Chinese President Xi Jinping (習近平) has used his first face-to-face meetings with the US’ Asia-Pacific allies since 2020 to try to forge diplomatic inroads as Washington pushes back against Beijing’s influence in the region.
Xi has not backed away from China’s longstanding claims to Taiwan and most of the South China Sea, but his comments to various leaders at the APEC forum in Bangkok this week have focused more on Beijing’s pivotal economic role for its neighbors.
As China’s stature has risen, its diplomacy has grown more nuanced than the high-handed approach that has sometimes sparked resentment in the past.
Photo: Kyodo via Reuters
“Xi Jinping’s diplomatic engagements and the supporting chorus of propaganda messages have sought to put forward a softer, smiling facade in what appears to be an effort to reduce friction and tensions, particularly with the US and European countries that have become increasingly critical, frustrated and committed to competing with China,” said Drew Thompson, a research fellow at the Lee Kuan Yew School of Public Policy at the National University of Singapore.
In his address to the annual APEC summit, Xi said that “China is ready to pursue peaceful coexistence and common development with all countries on the basis of mutual respect, equality and mutual benefit.”
China would “continue to share our development opportunities with the world, particularly with the Asia-Pacific region,” he added.
Thompson said Xi’s reappearance on the world stage after staying in China for more than two years during the pandemic “was reassuring for many countries that have sought to establish contact with the top, perhaps the only decisionmaker in China.”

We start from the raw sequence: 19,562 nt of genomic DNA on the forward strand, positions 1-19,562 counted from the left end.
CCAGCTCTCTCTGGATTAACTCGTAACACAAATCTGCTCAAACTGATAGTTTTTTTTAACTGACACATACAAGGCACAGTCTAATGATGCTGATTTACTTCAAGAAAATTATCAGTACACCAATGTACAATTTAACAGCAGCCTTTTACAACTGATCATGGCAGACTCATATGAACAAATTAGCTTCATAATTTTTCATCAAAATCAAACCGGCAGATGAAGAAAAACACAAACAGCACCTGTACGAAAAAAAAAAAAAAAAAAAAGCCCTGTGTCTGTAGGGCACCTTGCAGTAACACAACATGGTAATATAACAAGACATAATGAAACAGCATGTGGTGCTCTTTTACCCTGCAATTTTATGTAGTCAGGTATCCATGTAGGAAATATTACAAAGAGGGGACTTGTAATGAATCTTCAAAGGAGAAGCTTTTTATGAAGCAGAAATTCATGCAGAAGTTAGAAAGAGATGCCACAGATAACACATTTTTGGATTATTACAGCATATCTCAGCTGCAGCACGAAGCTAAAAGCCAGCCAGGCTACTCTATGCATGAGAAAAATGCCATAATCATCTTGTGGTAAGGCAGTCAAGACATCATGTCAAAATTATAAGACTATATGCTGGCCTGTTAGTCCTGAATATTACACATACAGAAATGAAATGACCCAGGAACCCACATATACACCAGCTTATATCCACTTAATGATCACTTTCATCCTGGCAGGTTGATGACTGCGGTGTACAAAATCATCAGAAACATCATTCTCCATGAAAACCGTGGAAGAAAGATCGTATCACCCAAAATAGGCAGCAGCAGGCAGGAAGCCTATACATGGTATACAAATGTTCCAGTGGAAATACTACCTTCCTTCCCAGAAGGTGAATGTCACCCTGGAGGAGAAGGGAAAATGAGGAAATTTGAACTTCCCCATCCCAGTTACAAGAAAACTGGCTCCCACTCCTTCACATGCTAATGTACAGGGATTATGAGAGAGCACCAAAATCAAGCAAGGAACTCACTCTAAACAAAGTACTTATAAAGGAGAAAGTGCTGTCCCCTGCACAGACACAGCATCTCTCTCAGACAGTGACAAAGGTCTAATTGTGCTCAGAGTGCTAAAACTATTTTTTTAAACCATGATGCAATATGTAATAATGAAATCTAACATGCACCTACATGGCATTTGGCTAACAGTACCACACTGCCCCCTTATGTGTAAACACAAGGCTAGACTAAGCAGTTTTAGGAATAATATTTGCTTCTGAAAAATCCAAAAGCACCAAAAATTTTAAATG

Leaders in Tokyo and Beijing can go years without meeting, reflecting longstanding grievances from Japan’s World War II occupation of China and other issues.
In a meeting on Thursday with Japanese Prime Minister Fumio Kishida in Bangkok, Xi stressed that the two countries should be “partners, not threats.”
Kishida told reporters after the 45-minute meeting that he had a “candid and detailed discussion” with Xi, and expressed “serious concerns” over China’s activity in the East China Sea.
However, he also told Xi there were various possibilities for cooperation and that it was important for Japan and China to achieve “constructive and stable” relations.
Meanwhile, Singapore must balance its economic ties with Washington and Beijing. The US Navy’s 7th Fleet plays an active role in the strategically key South China Sea, which China claims virtually in its entirety, and Singapore supports the US military presence.
In his meeting with Singaporean Prime Minister Lee Hsien Loong (李顯龍) Xi pledged to work with the city-state whose population is largely ethnically Chinese to put it in “the right direction of economic and regional integration.”
In another bilateral meeting, Xi told Philippine President Ferdinand Marcos Jr, whose country is a treaty ally and important security partner of the US, that China is willing to boost its imports of food and other products, and work together on agriculture, infrastructure, energy and people-to-people exchanges.
The Philippines, Vietnam and other countries in Southeast Asia have long had territorial disputes with China over its claims in the South China Sea.
Xi appeared to give no ground in his meeting with Marcos, saying that “on the South China Sea, the two sides must stick to friendly consultations and handle differences and disputes properly.”
Afterward, Marcos’ office said the two had agreed that their maritime disputes “do not define the totality of Philippines-China relations,” and Marcos would make a state visit to China in January.
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